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Bambusa is a genus of clumping bamboo plants native to tropical and subtropical Asia, with one species native to Australia. There are about 37 species total, most of which are giant bamboo. Like other bamboo plants, Bambusa species are grown ornamentally, and also sometimes used as timber and food. Many species are also useful in preventing soil erosion.
There are only three species of bamboo native to Australia, including B. arnhemica. This bamboo grows along riverbanks in the northwest of the Northern Territory, and can reach 26.24 feet (8 meters) in height. Bambusa balcooa is native to India, but is also grown in Vietnam, where it is used as food and timber. B. balcooa can grow to be 80 feet (25 meters) high and has a tendency to proliferate out of control.
B. vulgaris is another Bambusa species with edible shoots. Its stems are a rich yellow, with green stripes and dark green leaves. The shoots remain bright yellow when cooked. B. vulgaris can grow to be 40 feet (12 meters) high and is also widely used as a soil stabilizer. Unlike some Bambusa species, it can tolerate mild frost.
B. longispiculata, sometimes called 40-foot Burma, is native to South Asia. It is cultivated in many areas as an ornamental plant, a soil stabilizer, and material for scaffolding. As its common name suggests, the stems of B. longispiculata can grow to be 40 feet (12 meters). The Indian species B. tulda, reaching 50 feet (15 meters) in height, is considered one of the most useful species of bamboo. It is used is the Indian paper pulping industry.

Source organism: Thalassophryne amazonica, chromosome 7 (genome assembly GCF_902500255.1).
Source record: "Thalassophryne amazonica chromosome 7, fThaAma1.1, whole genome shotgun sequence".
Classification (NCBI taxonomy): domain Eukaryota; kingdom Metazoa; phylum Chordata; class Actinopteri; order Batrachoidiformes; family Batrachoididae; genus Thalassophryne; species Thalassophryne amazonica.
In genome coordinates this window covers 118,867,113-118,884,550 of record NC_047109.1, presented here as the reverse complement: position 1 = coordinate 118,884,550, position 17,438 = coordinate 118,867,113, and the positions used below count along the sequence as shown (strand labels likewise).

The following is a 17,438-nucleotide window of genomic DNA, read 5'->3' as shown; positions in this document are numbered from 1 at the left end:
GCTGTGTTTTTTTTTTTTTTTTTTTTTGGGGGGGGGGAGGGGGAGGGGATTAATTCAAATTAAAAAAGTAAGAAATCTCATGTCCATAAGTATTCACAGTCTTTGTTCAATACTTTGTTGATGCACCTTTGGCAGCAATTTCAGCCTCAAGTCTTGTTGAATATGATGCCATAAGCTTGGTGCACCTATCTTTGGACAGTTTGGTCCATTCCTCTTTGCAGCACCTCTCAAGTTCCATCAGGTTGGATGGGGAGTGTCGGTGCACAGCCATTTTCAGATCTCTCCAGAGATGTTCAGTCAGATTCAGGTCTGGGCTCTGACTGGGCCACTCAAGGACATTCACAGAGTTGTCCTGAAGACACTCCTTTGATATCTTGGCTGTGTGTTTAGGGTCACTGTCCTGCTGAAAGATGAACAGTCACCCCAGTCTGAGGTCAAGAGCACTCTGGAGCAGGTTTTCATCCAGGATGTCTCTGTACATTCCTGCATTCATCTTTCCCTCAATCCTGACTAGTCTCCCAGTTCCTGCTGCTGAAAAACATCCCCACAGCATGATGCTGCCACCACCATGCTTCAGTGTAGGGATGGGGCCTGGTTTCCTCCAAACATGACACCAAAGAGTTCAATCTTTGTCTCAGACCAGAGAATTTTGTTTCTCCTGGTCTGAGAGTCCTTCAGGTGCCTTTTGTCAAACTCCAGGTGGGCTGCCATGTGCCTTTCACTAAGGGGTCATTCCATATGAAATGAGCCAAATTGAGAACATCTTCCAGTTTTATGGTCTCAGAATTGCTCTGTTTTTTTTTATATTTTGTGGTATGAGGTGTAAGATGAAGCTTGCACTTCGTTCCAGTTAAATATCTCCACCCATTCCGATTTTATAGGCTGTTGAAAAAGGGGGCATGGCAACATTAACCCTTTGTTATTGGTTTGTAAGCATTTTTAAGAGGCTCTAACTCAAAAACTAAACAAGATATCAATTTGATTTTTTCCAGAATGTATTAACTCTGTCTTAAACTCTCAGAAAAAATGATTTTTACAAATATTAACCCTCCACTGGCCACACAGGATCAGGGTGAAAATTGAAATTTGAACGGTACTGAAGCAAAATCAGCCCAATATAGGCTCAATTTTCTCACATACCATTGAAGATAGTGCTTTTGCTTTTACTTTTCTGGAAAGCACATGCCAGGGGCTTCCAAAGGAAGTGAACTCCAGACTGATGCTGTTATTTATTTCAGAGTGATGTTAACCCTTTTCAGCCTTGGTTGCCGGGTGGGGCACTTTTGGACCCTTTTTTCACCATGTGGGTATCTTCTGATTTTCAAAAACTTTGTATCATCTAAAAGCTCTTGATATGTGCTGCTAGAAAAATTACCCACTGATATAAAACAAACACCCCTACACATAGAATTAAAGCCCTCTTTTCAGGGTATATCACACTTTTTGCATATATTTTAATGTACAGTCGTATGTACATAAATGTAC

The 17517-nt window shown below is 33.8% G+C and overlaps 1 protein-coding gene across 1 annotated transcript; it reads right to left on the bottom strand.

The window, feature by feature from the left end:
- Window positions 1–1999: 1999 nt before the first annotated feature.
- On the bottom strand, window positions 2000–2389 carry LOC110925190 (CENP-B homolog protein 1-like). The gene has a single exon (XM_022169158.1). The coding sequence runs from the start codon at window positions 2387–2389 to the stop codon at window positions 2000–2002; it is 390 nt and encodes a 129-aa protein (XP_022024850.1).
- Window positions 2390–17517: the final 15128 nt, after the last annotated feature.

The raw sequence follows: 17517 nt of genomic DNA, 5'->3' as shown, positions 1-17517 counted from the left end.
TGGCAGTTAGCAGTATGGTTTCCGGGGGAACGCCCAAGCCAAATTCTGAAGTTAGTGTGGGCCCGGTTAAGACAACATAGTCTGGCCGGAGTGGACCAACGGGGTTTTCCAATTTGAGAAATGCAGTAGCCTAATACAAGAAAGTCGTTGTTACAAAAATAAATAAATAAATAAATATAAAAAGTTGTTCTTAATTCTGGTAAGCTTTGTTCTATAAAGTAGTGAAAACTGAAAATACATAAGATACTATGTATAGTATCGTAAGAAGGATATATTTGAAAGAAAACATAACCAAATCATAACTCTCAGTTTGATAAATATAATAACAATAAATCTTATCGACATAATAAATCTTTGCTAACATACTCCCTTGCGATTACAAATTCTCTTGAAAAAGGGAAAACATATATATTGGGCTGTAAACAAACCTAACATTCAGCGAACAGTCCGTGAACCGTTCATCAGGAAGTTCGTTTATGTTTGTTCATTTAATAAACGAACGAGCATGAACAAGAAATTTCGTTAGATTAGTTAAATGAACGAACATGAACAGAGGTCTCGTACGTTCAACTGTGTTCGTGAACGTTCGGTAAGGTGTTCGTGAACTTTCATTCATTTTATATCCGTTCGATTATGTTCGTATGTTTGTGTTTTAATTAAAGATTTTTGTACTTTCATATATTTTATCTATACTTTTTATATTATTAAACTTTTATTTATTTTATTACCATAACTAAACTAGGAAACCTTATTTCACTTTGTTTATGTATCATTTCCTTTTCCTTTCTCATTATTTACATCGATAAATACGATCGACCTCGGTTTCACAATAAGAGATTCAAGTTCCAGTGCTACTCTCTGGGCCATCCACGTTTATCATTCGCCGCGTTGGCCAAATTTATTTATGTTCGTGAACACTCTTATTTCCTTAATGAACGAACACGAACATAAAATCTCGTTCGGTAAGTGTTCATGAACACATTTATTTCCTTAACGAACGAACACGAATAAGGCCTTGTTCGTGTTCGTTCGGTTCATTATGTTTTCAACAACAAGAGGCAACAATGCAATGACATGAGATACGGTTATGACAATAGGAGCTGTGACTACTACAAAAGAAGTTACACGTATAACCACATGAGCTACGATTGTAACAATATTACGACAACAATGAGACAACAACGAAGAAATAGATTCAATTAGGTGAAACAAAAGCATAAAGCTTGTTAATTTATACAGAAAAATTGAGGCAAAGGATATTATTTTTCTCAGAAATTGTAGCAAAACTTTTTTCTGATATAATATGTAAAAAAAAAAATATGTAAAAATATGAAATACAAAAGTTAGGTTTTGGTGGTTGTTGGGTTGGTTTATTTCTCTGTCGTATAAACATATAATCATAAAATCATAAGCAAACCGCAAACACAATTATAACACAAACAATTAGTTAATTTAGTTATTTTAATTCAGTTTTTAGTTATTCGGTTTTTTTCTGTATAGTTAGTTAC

B. lako, commonly called Timor black bamboo, is native to the Indonesian island of Timor. B. lako is distinctive for the shiny black color of its mature stems. The stems are green when young, and sometimes retain green stripes after they have darkened. Timor black bamboo plants can reach 70 feet (21 meters) in height. They grow quickly during warm months, and can only survive in frost-free climates.
Another Bambusa species with a particularly interesting appearance is B. ventricosa or Buddha bamboo, native to Guangdong province in China. B. ventricosa is valued for its bulbous culms, the portions of the bamboo between joints. This feature gives the plant a more organic, unusual look than bamboo with straight culms. It is used in bonsai as well as in gardens.
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